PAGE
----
Supporting career growth for your staff.
Food for Thought is our way of sharing interesting concepts on corporate leadership and management with others who might find it useful. The thoughts offered are intended to be controversial and thought provoking. They always follow our motto of helping develop logical leadership. This article is, in part, a farewell to Gwen Hickmond, a forward look at the new person we will be hiring to replace Gwen, and a reiteration of a leadership tool called Personal Assets and Liabilities.
We have written on related topics in the past, for example, see Time to Prepare Three Envelopes.
Many of you know Gwen Hickmond, who was with LogiStyle for 2 ½ years. You might have met her at one of our workshops or spoken to her on the phone. She has moved on to her next rung in her career, a wonderful marketing opportunity with JBA Consulting Engineers. With this Food for Thought article, we celebrate her move to the next chapter of her career and wish her success. Our excitement and joy probably needs explanation. Why is an employer happy to see their employee move on to the next job?
At LogiStyle, we hire recent college graduates, usually with little or no work experience, offer them a great opportunity to learn about marketing, event planning and leadership, and give them an opportunity to interact with accomplished corporate executives and CEOs at our workshops. While it is a great job for a recent college graduate, there is little growth opportunity within our small company.
So we tell them at the time of hiring that this job is good for about three years. They should use it as a stepping stone for their next career move. We help them through that process by forcing the conversation at each of their monthly, 1-1 meetings with me. From day 1 on the job, they are required to articulate their career interests, do research on where and how they could fulfill those aspirations, take active steps to explore those possibilities, and in two to three years settle on the right opportunity and move forward. In our short history of six years, Stefanie Call, Emily Meath and Courtney Brinkhoff have moved on. Now, it is Gwen Hickmond’s turn.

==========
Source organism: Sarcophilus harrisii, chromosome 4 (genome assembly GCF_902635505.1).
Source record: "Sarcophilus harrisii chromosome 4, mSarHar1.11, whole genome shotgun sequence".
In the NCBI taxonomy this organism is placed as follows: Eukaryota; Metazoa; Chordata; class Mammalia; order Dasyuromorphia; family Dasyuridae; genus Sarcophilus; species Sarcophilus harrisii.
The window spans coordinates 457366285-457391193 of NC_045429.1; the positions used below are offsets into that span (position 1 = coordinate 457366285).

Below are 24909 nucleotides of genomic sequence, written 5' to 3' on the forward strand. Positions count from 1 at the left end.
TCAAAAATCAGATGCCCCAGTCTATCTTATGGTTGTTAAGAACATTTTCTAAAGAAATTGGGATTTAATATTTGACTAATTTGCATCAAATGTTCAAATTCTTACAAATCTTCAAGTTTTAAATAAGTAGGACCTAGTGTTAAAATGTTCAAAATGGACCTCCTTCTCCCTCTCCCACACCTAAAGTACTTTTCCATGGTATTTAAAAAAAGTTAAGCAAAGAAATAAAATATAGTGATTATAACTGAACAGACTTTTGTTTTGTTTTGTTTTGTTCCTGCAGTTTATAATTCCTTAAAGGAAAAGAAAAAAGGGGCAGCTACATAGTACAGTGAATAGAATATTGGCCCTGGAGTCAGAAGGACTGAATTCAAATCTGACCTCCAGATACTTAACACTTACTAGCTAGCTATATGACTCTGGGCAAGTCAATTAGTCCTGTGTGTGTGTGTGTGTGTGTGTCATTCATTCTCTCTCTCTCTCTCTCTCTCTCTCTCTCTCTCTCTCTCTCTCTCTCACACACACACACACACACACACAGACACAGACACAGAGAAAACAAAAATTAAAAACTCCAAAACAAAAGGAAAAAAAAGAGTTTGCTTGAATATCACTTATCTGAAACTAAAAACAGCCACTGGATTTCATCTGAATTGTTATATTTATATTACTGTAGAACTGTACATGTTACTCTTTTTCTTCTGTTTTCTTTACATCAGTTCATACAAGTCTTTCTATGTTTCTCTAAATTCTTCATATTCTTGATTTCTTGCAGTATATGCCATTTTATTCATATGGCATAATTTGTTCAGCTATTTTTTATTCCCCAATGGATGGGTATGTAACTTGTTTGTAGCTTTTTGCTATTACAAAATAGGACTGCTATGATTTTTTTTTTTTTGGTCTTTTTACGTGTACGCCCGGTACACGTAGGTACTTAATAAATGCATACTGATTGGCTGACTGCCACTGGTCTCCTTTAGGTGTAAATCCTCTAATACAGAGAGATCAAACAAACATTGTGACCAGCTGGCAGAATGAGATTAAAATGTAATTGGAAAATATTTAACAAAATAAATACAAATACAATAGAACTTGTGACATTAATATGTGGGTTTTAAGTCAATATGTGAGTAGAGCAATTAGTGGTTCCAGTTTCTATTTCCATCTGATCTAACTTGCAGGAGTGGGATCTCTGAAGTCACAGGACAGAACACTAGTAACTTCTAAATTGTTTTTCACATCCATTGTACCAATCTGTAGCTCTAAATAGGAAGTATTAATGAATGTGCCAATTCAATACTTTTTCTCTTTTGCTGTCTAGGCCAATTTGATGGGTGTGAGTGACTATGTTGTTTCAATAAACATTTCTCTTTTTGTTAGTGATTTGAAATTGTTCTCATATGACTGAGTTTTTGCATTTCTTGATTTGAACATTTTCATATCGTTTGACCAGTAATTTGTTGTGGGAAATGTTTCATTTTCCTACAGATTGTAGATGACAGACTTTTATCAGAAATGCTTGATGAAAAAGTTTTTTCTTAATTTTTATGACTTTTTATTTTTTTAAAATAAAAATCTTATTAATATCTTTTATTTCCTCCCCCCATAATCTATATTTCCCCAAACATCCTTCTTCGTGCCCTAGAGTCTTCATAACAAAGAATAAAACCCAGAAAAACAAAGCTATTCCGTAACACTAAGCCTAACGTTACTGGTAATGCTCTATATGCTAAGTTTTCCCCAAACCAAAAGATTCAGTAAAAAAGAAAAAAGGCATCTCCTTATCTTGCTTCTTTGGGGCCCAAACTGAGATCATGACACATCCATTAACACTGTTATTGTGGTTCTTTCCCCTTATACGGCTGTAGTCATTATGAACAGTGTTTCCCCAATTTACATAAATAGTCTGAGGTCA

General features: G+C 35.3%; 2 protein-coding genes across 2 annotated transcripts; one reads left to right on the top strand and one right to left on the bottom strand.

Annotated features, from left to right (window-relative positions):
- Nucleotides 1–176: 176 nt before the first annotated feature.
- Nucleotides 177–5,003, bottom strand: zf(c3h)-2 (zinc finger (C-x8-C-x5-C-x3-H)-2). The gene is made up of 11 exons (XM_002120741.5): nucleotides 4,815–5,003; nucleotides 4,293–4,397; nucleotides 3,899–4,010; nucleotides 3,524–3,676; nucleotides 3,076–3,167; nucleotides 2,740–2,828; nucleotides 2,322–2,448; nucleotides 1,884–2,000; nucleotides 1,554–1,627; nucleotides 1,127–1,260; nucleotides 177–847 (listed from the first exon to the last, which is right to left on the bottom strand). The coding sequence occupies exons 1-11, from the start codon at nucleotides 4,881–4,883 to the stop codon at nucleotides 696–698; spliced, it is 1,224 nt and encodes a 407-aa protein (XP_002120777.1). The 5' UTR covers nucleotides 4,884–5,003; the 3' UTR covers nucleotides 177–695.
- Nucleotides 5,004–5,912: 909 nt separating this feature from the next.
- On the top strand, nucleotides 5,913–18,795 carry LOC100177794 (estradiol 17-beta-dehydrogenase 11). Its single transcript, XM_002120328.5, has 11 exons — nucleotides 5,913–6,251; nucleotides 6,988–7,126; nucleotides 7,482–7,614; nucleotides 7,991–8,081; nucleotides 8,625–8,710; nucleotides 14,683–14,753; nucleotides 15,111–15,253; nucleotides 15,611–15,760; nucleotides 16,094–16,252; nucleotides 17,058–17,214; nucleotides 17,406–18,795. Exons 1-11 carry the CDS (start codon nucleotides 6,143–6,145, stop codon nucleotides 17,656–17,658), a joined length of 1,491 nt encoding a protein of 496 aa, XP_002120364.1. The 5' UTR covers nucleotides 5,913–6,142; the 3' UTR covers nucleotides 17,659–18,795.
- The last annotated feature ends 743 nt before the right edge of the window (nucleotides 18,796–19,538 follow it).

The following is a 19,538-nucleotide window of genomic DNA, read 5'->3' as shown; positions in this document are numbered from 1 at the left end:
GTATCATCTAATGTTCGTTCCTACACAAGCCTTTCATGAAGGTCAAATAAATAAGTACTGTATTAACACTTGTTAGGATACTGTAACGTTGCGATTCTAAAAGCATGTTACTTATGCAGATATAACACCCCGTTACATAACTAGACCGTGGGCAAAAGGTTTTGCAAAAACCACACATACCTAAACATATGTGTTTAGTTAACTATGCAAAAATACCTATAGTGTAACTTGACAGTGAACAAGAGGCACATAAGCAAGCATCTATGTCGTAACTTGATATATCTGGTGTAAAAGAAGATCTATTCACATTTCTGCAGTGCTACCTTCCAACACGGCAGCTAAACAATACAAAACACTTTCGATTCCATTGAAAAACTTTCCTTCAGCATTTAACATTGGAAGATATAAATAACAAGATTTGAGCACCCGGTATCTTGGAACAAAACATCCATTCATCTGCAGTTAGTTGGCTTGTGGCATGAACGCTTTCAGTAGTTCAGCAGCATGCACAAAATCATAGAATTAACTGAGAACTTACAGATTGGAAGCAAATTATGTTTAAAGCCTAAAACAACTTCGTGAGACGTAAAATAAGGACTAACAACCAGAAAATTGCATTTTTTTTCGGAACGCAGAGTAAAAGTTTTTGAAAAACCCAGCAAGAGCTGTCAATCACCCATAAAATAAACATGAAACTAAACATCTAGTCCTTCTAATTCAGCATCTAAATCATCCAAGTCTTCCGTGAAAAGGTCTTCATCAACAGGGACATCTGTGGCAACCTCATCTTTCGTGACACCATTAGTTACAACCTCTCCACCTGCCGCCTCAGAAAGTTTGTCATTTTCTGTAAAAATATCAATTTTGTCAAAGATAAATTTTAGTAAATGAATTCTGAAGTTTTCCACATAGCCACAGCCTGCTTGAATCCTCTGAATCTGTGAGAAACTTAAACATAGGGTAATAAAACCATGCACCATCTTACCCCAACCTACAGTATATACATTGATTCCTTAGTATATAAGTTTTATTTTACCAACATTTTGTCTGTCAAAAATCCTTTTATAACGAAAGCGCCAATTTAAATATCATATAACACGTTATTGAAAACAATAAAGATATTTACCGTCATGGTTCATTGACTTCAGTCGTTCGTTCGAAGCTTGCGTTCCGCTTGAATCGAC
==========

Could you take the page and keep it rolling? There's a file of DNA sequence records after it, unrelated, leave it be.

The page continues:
Interestingly enough, Gwen was recruited by one of our clients. Dwayne Miller, CEO of JBA Consulting Engineers, had met Gwen and spent three days with her at one of our L3 workshops, where Gwen was responsible for the entire event – the selection of the location, the negotiation with the hotel to draft a contract, the marketing of the event, registration of participants, all of the arrangements for the event, and orchestration of the event on-site. When Dwayne heard of our transition policy, he asked us if he could consider her for a position in his company. Then in the most professional way, he handed over the opportunity to one of his managers, who had an open position and let that manager consider Gwen on his own terms.
Of course, we celebrate Gwen’s transition with mixed emotions. Gwen contributed greatly to LogiStyle. She was very comfortable here. The staff referred to her as the Boss, since I was always traveling and seldom in the office. But imagine Gwen’s excitement – and, discomfort – this week, starting a new job. Everything is new and different. Nothing is familiar. A great opportunity in front of her. How she presents herself, deals with situations, interacts with people, etc., in the next six months, will shape her capacity to influence and contribute in this new position. She is probably excited and she is probably nervous. There is excitement in the new and unknown. There is power in that excitement.Ask yourself how many of your employees have that excitement they had in their first six months.
Chances are you are listing the employees that joined in the last six months. What are you doing to maintain that excitement? What are you doing to keep them from getting comfortable? Is being comfortable in a job a good thing? Or, does it lead to complacency and stagnation? Would you rather have somebody still growing into the job or would you prefer somebody who already knows everything about the job? In which situation is more value being created, for the employer and the employee, both individually and collectively? How comfortable are your employees?
We have maintained that when an employee leaves a company and returns after a few years, the success of that re-hire is likely to be less than if you had made a brand new hire. Of course, there are exceptions to this rule, as admitted in that article. One of the drawbacks of a returning hire is that they don’t have that same sense of excitement. They are likely to be more comfortable than a brand new hire. You want your new employee to have that sense of excitement and discomfort.
We will soon be hiring a new employee to replace Gwen. We are looking forward to the excitement, ideas, enthusiasm, and untainted perspective that this new person will bring us. Is that worth the cost of training the new person into the new job? Absolutely!